Updates provide quality metrics for hospitals and physicians
By Dr. Patrick Conway, CMS Deputy Administrator for Innovation and Quality and Chief Medical Officer
The Centers for Medicare & Medicaid Services (CMS) today released data on the quality of care provided by physician group practices, Accountable Care Organizations (ACOs) and hospitals. These data are available on Physician Compare, Hospital Compare and Data.Medicare.gov.
The performance information released this month will give patients and families additional information they can use to inform their selection of a hospital or physician practice. Health care professionals differ in the quality and safety of care they provide and these websites empower consumers with information to help with health care decisions, encourage providers to strive for higher levels of quality, and drive overall health system improvement.
The data released today includes:
- Information on Hospital Value-Based Purchasing Program 2015 payment adjustments The Hospital Value-Based Purchasing Program provides a useful snapshot of how hospitals are performing on important quality indicators of patient care, quality, efficiency, and well-being. It is one of many Affordable Care Act programs Medicare is implementing to pay for quality instead of quantity. The program ties a portion of payments to hospitals’ performance on certain quality measures such as death within 30 days after a heart attack and patient experience of care.
The portion of FY 2015 Medicare payments available to fund the value-based incentive payments increases from 1.25 to 1.5 percent of the base operating DRG payment amounts to all participating hospitals. The total amount available for value-based incentive payments in FY 2015 will be approximately $1.4 billion.
Data from the third year of the program indicates that hospitals are improving care and outcomes for Medicare beneficiaries. More hospitals this year will experience a positive change in their payments (1,714) compared to the number of hospitals that will experience a negative change (1,375) – a reversal of last year This change indicates that many hospitals are improving the quality of care delivered to patients.
More information on the Hospital Value-Based Purchasing program payment adjustments can be found here: http://www.cms.gov/Medicare/Medicare-Fee-for-Service-Payment/AcuteInpatientPPS/FY2015-IPPS-Final-Rule-Home-Page-Items/FY2015-Final-Rule-Tables.html.
- Updated performance results on diabetes and cardiovascular care by some physician group practices and ACOs
CMS has posted the publicly reported 2013 Physician Quality Reporting System (PQRS) Group Practice Reporting Option measures for the 139 group practices and 214 Shared Savings Program Accountable Care Organizations (ACOs) and 23 Pioneer ACOs.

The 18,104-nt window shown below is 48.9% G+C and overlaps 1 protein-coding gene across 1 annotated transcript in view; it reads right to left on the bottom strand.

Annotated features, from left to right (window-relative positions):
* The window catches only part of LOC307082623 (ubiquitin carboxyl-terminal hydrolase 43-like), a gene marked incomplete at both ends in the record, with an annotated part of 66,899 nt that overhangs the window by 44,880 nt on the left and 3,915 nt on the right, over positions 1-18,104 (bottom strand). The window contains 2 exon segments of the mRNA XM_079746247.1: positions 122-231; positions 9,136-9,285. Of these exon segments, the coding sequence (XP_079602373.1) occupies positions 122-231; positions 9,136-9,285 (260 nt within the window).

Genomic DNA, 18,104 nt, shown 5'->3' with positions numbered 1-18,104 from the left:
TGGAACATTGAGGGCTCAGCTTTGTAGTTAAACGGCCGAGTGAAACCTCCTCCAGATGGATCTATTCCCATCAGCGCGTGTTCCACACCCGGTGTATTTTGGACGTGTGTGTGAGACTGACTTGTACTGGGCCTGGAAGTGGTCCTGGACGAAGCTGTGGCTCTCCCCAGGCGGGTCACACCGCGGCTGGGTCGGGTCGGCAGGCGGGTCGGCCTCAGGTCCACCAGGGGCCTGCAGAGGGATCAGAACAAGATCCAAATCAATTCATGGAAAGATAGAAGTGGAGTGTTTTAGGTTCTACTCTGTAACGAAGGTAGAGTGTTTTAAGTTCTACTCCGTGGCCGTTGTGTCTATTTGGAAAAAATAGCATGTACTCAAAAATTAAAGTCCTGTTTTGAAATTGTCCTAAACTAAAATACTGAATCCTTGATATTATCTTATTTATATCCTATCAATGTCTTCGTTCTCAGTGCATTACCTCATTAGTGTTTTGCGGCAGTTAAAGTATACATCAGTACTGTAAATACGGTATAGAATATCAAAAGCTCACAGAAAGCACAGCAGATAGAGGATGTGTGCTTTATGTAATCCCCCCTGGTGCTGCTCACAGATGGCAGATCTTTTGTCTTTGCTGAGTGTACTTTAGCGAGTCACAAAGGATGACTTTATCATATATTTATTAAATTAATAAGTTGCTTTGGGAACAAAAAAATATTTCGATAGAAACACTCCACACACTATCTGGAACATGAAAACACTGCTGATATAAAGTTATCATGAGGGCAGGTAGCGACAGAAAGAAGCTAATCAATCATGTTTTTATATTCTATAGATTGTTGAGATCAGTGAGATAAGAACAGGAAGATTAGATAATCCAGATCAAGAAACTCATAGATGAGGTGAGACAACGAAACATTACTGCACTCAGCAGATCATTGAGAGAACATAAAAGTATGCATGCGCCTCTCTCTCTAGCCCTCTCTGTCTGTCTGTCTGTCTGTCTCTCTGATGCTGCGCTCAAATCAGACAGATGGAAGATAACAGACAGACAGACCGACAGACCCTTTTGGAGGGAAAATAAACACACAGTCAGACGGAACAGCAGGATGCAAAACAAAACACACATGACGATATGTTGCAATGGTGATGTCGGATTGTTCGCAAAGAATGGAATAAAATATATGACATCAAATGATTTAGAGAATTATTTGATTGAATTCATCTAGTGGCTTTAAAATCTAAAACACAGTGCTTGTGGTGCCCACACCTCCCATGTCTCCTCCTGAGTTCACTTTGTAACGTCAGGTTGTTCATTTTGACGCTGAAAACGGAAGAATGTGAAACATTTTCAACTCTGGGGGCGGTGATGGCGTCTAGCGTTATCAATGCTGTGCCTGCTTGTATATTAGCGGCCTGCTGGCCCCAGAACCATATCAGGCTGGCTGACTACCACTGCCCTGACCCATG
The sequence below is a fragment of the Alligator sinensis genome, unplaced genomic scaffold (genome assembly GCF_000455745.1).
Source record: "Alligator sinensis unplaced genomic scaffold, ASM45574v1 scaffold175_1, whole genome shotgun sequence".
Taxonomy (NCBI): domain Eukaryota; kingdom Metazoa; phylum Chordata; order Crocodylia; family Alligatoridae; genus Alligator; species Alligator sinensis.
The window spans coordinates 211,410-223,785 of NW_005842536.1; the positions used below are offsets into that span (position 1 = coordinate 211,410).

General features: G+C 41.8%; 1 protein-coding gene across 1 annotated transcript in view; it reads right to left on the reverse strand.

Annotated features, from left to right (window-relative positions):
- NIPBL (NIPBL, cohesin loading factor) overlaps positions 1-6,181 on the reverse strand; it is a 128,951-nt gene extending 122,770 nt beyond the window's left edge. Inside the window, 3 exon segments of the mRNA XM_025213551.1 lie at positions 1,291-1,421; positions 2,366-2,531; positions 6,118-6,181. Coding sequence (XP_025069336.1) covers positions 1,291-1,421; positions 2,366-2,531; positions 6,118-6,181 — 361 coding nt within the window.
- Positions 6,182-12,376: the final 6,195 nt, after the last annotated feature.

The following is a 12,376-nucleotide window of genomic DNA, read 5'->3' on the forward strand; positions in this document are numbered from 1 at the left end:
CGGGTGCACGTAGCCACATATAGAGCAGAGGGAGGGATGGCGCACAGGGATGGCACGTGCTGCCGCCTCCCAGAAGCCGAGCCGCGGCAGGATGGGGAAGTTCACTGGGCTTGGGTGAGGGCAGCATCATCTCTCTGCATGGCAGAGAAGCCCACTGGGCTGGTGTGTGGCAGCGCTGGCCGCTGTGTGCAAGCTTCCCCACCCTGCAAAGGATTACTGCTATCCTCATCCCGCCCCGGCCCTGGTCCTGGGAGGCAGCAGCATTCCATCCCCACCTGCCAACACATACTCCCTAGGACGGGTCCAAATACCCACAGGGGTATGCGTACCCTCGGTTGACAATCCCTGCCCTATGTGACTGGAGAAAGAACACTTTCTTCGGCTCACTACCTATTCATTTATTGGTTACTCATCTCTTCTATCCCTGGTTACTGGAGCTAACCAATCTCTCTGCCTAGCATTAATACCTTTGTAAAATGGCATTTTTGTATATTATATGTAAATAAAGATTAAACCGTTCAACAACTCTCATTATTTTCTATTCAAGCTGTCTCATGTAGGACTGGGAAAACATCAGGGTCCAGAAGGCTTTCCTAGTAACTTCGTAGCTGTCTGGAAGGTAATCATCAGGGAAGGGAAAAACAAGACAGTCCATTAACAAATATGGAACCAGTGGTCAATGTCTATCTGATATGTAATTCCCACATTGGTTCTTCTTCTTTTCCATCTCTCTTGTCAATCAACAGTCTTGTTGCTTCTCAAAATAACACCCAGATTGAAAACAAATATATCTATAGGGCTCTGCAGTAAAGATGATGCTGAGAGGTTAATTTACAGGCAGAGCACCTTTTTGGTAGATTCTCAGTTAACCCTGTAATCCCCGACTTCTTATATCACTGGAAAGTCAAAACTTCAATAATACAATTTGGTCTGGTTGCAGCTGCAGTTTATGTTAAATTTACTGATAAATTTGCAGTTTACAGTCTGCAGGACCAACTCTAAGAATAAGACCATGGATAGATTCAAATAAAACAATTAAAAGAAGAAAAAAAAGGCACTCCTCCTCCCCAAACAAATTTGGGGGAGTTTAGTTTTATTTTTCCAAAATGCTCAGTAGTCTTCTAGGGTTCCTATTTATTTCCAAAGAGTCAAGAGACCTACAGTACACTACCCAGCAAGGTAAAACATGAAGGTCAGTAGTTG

- Hospital performance results on Hospital-Acquired Conditions (HACs) such as central line-associated bloodstream infections, catheter associated urinary tract infections, pressure ulcers and accidental punctures or lacerations
HACs are a group of reasonably preventable conditions that patients did not have upon admission to a hospital, but developed during the hospital stay. The HAC Reduction Program uses public reporting and financial incentives to encourage hospitals that treat Medicare beneficiaries to reduce HACs and improve patient safety.
To determine hospital performance under the HAC Reduction Program, CMS computes a Total HAC Score for each hospital. The higher a hospital’s Total HAC Score, the less well the hospital performed under the HAC Reduction Program. Beginning in FY 2015, the law requires a payment reduction of one percent for those hospitals that rank in the top quartile of Total HAC Scores.
More information on the HACs Reduction program and HAC scores can be found here: http://www.cms.gov/Medicare/Medicare-Fee-for-Service-Payment/AcuteInpatientPPS/HAC-Reduction-Program.html.
CMS is committed to providing useful and current quality performance data. The Compare sites empower consumers with information to help with health care decisions, encourage providers to strive for higher levels of quality, and drive overall health system improvement. While consumers and patients are the main audience for the Compare sites, stakeholders can visit Data.Medicare.gov and use the same data that power the Compare websites in easy-to-use formats.
CMS is committed to transparency of data about quality and cost of care provided by physicians, hospitals and other health care professionals. This transparency is critical to transforming the health care delivery system to achieve the three aims of better care for patients, better health for communities and spending dollars wisely.